Systematic Review of Effective Library Instruction for Business Students

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  • The most successful library teaching strategies for post-secondary business programs have yet to be determined. The aim of this systematic review is to investigate the effectiveness of library instruction (with a focus on pedagogy) in business undergraduate and graduate programs. The researchers searched seven databases, selected studies that met the inclusion criteria, and extracted data following PRISMA guidelines. To achieve the study’s primary objective, the researchers included any library educational intervention in a business program conducted by librarians or library staff. The quality of included studies was evaluated based on a modified instrument designed to critically appraise educational interventions. The instrument consists of nine questions that relate to content, context, outcomes, study design, and methods. Thirty-five studies met the inclusion criteria and data was extracted based on subject area, content coverage, mode of instruction (in-person vs virtual), faculty collaboration, assessment strategies, and library educational interventions used to teach business students. Common educational interventions included hands-on activities, live demonstrations, active learning, group work, and lectures. The most compelling strategies include active learning, providing engaging sessions (e.g. flipped classroom), and faculty collaboration. Since most of the studies did not state clear learning outcomes, it is difficult to ascertain what type of interventions were truly effective in improving library sessions.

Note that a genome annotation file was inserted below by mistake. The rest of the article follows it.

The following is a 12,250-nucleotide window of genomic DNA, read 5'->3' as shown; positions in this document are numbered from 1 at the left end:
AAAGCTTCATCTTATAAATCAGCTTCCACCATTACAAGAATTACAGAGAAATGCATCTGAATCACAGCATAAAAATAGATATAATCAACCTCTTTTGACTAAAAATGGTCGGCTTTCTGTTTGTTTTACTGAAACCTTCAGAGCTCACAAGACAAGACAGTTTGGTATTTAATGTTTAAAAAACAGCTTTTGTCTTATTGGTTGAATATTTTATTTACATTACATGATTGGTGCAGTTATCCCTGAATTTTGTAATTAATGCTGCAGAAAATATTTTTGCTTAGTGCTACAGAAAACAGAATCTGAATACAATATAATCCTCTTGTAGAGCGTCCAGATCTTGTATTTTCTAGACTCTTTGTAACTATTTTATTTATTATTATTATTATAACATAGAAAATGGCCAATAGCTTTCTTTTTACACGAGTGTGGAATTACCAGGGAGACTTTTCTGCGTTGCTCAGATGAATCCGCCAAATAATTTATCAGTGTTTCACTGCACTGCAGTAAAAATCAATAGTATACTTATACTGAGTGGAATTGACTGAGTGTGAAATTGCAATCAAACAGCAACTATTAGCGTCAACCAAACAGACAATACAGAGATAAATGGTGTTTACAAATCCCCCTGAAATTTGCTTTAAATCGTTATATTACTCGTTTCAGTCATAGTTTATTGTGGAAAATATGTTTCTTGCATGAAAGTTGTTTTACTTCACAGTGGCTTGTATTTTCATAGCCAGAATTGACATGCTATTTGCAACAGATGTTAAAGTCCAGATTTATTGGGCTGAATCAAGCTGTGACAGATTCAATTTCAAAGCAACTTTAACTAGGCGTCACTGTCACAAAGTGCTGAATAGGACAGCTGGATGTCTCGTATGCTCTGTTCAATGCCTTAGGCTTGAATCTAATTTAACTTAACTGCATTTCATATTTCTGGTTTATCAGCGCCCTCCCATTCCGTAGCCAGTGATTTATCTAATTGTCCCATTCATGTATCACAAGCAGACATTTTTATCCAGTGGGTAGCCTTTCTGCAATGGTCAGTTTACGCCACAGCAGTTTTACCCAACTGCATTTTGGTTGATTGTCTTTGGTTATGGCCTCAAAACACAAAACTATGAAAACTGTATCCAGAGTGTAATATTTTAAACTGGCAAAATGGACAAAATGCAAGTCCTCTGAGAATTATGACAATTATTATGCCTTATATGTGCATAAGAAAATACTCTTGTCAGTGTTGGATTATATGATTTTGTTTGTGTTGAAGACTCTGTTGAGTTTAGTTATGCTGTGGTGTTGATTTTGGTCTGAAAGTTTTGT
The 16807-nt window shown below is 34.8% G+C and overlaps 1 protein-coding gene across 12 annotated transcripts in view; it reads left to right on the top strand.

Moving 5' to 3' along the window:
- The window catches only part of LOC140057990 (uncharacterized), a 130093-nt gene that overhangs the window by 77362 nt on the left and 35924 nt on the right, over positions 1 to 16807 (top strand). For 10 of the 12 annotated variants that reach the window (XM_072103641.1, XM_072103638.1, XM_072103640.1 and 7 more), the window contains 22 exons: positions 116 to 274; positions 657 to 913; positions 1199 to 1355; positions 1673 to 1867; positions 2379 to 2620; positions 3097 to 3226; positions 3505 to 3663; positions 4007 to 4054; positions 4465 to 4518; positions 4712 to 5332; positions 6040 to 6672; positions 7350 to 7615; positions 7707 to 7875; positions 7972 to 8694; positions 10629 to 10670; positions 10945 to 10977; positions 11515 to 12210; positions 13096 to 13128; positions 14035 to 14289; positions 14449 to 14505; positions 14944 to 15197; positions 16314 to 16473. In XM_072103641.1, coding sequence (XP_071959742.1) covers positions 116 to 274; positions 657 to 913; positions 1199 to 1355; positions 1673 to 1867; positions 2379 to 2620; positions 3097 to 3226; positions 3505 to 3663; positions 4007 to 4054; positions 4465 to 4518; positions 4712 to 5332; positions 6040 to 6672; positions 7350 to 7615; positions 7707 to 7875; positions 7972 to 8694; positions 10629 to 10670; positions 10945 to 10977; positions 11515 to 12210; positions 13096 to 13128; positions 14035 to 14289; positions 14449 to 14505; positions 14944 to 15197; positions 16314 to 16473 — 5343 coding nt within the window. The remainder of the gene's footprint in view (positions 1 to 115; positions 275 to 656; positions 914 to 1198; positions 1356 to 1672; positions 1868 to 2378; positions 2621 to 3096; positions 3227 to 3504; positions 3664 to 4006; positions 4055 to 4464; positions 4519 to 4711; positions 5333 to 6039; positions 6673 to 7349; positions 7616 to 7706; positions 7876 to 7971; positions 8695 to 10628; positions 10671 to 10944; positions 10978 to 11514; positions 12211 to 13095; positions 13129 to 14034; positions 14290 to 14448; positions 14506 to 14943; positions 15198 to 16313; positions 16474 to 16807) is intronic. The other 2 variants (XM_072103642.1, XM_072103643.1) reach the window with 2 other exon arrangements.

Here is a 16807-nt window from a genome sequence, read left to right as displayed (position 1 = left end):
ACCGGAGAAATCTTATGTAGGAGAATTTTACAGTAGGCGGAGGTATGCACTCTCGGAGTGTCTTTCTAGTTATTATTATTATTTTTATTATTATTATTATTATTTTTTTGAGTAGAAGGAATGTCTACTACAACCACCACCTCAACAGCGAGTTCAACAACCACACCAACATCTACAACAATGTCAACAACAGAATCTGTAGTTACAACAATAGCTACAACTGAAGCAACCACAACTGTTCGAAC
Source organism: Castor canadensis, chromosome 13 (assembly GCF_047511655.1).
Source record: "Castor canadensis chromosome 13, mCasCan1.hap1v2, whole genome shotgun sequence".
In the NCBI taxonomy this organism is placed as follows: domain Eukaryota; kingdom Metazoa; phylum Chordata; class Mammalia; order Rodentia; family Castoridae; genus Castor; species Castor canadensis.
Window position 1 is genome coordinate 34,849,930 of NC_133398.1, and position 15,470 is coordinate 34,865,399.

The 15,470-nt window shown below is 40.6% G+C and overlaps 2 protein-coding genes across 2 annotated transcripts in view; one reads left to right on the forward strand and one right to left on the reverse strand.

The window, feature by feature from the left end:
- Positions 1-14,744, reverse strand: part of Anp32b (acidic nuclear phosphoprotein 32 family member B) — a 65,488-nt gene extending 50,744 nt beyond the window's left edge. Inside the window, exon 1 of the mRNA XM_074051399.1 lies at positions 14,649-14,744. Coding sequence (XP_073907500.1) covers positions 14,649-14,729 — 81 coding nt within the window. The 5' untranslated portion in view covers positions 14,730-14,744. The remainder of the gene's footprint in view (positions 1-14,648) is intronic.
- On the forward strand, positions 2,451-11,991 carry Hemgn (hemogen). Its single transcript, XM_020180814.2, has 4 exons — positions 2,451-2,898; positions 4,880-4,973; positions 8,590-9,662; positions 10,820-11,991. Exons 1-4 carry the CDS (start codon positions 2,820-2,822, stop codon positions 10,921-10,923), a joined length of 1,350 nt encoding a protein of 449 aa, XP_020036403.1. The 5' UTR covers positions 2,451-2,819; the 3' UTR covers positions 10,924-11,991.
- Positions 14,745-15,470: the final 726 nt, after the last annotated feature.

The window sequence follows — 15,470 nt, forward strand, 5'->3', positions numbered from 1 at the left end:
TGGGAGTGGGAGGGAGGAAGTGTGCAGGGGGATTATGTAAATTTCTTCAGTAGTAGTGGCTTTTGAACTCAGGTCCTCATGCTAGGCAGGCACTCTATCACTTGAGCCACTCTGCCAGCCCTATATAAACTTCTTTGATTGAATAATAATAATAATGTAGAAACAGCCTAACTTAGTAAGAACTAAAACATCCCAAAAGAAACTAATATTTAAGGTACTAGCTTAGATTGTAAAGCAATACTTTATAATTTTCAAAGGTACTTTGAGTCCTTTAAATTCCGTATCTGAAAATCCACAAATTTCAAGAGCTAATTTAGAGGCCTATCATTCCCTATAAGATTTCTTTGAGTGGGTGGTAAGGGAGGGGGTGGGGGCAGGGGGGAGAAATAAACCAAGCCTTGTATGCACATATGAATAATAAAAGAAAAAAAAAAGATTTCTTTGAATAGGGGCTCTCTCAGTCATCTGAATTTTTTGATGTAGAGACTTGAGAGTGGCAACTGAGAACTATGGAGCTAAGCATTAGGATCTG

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  • Type of Item
    Article (Published)
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    Attribution-NonCommercial 4.0 International